I tried Jack. It really made my sound worse compared to my tweaked ALSA USB audio
driver.
So better be careful not to waste too much time on Jack drivers if you really want to go for the ultimate PC solution.

Using a standard player is IMO also the questionable path here if you're after best sound.
The no-frill apporach is to my experience a must for best sound. Why don't you just use brutefir as a player as I am doing it.

I am still wondering if the whole FGPA thing is worth the effort. The other day Takashi Iwai form ALSA was mentioning something about an externally
clocked USB bus. That would be really cool, if that ever comes to life!

However. Good luck with your project.

Cheers
Klaus
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Old 8th August 2007, 08:52 PM   #7
peufeu is offline peufeu  France
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Join Date: Mar 2001
Location: Lyon, France
Thanks for your interest

There is no point in building several copies of the device before the first FPGA board is working, thoroughly tested, including full ethernet bandwidth etc. I'd hate to screw up and have a few non-working PCBs, considering the price of 4 layer prototypes.

So, the only help I would need right now is proof-reading the FPGA design and PCB to check if I screwed up. Or, if you own a PCB fab, or digikey I have to rethink the layout a bit, again...

When the first one works, now, we can talk, and hack

soundcheck :

- did you make the "bit exact test" ? (ie play something, record it, check for differences, by looping back SPDIF output to input). For instance some sample rate conversion, or truncation, may slip in in unexpected places, and you can detect that.
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Old 9th August 2007, 04:27 AM   #8
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Quote:
Originally posted by peufeu
Thanks for your interest

soundcheck :

- did you make the "bit exact test" ? (ie play something, record it, check for differences, by looping back SPDIF output to input). For instance some sample rate conversion, or truncation, may slip in in unexpected places, and you can detect that.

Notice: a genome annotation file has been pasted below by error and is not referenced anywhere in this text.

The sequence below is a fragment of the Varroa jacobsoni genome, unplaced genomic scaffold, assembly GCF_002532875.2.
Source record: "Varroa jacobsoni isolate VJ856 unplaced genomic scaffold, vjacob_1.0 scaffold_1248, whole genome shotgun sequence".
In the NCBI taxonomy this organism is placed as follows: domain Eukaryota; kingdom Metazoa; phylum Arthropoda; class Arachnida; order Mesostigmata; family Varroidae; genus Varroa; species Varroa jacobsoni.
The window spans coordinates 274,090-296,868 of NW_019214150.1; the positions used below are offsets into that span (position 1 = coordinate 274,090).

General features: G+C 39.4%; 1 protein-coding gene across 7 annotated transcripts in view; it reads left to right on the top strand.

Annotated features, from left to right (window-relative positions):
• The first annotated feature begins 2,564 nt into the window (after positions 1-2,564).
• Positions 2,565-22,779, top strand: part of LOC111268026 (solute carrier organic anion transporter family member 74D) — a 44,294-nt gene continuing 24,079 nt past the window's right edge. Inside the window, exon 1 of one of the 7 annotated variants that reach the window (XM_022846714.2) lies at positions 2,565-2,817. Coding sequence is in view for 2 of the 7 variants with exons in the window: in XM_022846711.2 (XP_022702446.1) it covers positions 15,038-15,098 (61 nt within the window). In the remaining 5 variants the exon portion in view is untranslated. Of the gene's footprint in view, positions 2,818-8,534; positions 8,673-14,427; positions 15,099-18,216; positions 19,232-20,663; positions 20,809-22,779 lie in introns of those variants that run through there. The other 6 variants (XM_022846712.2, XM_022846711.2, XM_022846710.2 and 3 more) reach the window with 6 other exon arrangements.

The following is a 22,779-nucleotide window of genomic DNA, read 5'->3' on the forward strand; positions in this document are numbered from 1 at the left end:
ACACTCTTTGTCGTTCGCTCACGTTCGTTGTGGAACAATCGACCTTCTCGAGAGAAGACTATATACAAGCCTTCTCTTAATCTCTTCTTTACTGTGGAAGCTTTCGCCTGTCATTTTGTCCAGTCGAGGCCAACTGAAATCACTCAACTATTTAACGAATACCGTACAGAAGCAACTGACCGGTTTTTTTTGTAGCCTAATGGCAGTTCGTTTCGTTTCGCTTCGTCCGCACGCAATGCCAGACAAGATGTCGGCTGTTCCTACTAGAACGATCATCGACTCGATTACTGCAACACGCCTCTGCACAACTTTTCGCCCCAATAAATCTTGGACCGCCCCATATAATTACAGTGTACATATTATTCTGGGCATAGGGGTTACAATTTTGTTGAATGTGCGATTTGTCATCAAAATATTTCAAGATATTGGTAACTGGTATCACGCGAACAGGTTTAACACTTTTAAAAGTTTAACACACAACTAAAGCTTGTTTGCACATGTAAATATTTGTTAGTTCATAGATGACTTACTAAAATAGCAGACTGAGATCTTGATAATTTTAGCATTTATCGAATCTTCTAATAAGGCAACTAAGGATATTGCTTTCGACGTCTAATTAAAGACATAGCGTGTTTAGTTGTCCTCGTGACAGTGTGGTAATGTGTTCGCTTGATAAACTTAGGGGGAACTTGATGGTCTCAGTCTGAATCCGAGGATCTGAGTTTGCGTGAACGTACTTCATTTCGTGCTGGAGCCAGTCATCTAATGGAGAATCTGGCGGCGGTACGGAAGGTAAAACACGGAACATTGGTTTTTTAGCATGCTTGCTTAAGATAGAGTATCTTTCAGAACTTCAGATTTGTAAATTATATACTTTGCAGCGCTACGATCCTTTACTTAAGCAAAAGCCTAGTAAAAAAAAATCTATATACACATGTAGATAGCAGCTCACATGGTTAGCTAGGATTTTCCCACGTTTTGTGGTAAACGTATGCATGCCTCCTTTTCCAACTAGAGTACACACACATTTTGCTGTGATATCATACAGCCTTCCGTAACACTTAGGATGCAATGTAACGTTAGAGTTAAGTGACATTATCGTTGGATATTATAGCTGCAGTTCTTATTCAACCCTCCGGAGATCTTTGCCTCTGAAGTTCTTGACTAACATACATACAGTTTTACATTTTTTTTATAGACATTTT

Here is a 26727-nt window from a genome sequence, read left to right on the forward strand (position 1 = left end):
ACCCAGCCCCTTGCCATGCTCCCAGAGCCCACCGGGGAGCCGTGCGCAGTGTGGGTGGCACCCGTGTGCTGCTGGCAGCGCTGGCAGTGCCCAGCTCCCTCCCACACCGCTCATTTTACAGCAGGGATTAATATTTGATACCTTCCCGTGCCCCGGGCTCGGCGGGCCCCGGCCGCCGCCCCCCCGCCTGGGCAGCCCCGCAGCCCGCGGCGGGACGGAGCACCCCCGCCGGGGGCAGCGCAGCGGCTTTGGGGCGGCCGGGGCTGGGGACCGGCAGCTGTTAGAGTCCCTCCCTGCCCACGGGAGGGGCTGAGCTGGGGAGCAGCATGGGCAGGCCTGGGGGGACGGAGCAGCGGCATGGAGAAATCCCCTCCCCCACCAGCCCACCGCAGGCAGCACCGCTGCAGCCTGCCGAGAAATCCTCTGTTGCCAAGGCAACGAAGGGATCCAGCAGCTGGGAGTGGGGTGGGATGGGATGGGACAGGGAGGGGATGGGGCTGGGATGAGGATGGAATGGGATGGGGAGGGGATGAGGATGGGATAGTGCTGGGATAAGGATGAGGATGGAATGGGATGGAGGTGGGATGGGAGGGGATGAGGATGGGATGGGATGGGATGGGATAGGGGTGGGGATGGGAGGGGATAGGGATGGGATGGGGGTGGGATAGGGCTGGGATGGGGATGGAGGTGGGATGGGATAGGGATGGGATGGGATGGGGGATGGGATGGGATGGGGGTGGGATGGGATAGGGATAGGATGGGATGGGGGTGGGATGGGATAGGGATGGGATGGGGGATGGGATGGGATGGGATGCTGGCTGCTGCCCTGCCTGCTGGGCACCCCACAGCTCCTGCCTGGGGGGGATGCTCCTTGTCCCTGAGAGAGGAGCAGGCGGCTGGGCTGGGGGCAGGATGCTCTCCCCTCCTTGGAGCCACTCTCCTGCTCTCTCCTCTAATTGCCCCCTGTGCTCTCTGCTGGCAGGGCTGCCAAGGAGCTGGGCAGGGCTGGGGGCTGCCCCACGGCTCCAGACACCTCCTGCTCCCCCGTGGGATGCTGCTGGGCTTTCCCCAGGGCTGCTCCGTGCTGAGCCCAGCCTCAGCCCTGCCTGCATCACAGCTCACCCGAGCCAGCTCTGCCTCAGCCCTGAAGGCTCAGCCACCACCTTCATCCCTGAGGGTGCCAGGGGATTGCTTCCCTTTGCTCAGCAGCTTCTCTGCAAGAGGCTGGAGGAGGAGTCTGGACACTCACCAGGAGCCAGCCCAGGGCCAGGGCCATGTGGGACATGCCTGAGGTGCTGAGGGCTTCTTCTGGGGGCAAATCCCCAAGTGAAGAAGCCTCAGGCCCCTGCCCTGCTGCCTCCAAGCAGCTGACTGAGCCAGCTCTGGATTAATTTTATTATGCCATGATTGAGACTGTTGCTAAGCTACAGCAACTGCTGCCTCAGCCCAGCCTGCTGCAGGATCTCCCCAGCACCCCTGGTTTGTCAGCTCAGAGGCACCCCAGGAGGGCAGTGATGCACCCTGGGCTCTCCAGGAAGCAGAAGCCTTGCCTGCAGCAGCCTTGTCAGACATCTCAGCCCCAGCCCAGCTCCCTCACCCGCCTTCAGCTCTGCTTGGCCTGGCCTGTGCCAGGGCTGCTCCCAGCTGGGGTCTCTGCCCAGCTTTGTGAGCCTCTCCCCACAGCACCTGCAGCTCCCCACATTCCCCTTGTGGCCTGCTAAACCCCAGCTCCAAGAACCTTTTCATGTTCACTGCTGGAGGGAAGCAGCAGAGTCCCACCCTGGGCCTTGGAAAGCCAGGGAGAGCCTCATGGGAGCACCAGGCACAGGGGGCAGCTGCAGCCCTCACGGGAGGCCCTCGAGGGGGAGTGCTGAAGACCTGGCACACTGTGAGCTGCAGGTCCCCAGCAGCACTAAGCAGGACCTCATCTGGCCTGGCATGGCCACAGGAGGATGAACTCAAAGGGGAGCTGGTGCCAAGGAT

Bit-Perfection: Always a nice issue to discuss!

My PCM2707 wouldn't even support looping the stream.
However. I do not have dmix in the loop. Nothing will be resampled.

I also read quite some people done the "Bit-Perfect-Looping-Test" on setups you
wouldn't expect bit-perfection if you listen to them.
Assuming a bit-perfect stream, what I do - and I really dont know how to test this in my setup, it IMO won't tell you anything on the induced non-lineartieries and/or jitter, thus sound quality.


Cheers
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Old 9th August 2007, 09:03 AM   #9
peufeu is offline peufeu  France
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Join Date: Mar 2001
Location: Lyon, France
Sure, it doesn't guarantee good sound, but bit-perfect test avoids some turd-polishing

Like, especially on windows when some unexpected processing is added without the user's knowledge. Or CD players that mess with the data.

You removed all the fluff from your system, so you should be safe

It's mandatory anyway for DIY (I looped back my I2S output to I2S input to test), cause it's easy to slip a bit or get the shift registers wrong and end up with 15-bit audio.
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Old 9th August 2007, 04:29 PM   #10
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Quote:
Originally posted by soundcheck
Hi peufeu.


I am still wondering if the whole FGPA thing is worth the effort.
When you get 8 channels of 24/96 playback from your approach with NO sensitivity to activity on the PC, then go ahead and wonder. Considering the degree of effort you seem to have spent on getting 2 channel 16/44.1 working and yet STILL have a very high degree of sensitivity to system activity, I fail to see why you would 'wonder' about this approach.

I'm with peufeu on this - if the playback quality on your system is sensitive to software activity on the system, that is a flaw. It is NOT a sign of transparency or quality.


Quote:

I tried Jack. It really made my sound worse compared to my tweaked ALSA USB audio
driver.
So better be careful not to waste too much time on Jack drivers if you really want to go for the ultimate PC solution.
If the only way to get decent audio out of a PC is to throw away all the cool software that makes a PC better than a CD player in the first place, why bother? Really, what you seem to have done is moved away from a CD player to a PC, and then spent a whole lot of time and effort trying to turn the PC back into a CD player again, simply because your clock is overly sensitive to external influence.

The answer seems simple - use a clock architecture that is immune to influence from the PC. Once that is done, then you can use the PC with all the cool software available without having to worry one bit about audio quality. This is the primary point of peufeu's design.